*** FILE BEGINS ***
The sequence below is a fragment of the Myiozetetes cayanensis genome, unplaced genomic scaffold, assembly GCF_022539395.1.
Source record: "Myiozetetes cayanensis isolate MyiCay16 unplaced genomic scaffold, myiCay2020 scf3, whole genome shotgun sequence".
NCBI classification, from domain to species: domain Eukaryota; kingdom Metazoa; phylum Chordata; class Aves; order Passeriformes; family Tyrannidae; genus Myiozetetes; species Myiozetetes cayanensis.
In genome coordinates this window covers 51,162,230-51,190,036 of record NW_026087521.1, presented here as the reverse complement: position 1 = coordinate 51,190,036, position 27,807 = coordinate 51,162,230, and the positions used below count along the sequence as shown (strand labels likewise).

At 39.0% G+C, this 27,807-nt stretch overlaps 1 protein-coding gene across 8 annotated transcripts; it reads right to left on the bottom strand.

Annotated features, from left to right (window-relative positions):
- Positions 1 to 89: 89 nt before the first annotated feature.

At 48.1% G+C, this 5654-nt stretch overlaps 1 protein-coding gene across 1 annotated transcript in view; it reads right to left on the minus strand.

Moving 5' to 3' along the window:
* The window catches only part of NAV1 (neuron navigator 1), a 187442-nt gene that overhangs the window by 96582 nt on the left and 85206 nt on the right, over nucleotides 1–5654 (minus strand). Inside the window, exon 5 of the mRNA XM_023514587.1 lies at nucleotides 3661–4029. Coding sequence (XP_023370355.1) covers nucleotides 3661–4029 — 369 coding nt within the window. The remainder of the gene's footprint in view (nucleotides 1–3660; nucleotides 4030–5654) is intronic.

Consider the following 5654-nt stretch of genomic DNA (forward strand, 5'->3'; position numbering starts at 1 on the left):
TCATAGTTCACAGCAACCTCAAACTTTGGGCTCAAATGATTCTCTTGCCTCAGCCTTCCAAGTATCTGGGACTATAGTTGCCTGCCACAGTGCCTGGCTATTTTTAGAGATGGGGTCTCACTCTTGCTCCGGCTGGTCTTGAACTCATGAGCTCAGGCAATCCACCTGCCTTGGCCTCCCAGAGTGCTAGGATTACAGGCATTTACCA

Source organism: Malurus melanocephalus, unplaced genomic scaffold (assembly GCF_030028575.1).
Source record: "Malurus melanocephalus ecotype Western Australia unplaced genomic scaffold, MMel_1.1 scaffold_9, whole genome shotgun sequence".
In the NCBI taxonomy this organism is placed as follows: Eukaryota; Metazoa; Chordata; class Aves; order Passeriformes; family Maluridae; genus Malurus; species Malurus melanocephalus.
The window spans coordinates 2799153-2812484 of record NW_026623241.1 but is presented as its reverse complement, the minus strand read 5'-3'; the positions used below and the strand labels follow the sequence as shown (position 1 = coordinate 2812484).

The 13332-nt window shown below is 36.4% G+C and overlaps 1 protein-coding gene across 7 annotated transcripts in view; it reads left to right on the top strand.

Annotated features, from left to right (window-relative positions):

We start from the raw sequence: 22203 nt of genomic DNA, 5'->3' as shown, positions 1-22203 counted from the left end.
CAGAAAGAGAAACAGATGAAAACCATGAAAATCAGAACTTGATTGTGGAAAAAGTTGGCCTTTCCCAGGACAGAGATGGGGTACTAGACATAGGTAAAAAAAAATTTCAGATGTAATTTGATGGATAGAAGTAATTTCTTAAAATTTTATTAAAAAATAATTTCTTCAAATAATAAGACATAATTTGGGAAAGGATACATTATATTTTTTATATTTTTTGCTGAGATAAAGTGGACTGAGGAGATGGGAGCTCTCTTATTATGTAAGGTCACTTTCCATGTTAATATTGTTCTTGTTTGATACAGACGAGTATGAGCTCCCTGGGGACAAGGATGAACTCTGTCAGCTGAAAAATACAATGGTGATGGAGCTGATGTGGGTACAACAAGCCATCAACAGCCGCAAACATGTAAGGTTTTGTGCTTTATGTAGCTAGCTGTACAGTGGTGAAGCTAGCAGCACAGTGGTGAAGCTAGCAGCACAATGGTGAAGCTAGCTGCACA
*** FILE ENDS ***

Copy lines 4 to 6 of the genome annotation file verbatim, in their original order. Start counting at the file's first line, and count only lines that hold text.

In genome coordinates this window covers 51,162,230-51,190,036 of record NW_026087521.1, presented here as the reverse complement: position 1 = coordinate 51,190,036, position 27,807 = coordinate 51,162,230, and the positions used below count along the sequence as shown (strand labels likewise).

At 39.0% G+C, this 27,807-nt stretch overlaps 1 protein-coding gene across 8 annotated transcripts; it reads right to left on the bottom strand.

Annotated features, from left to right (window-relative positions):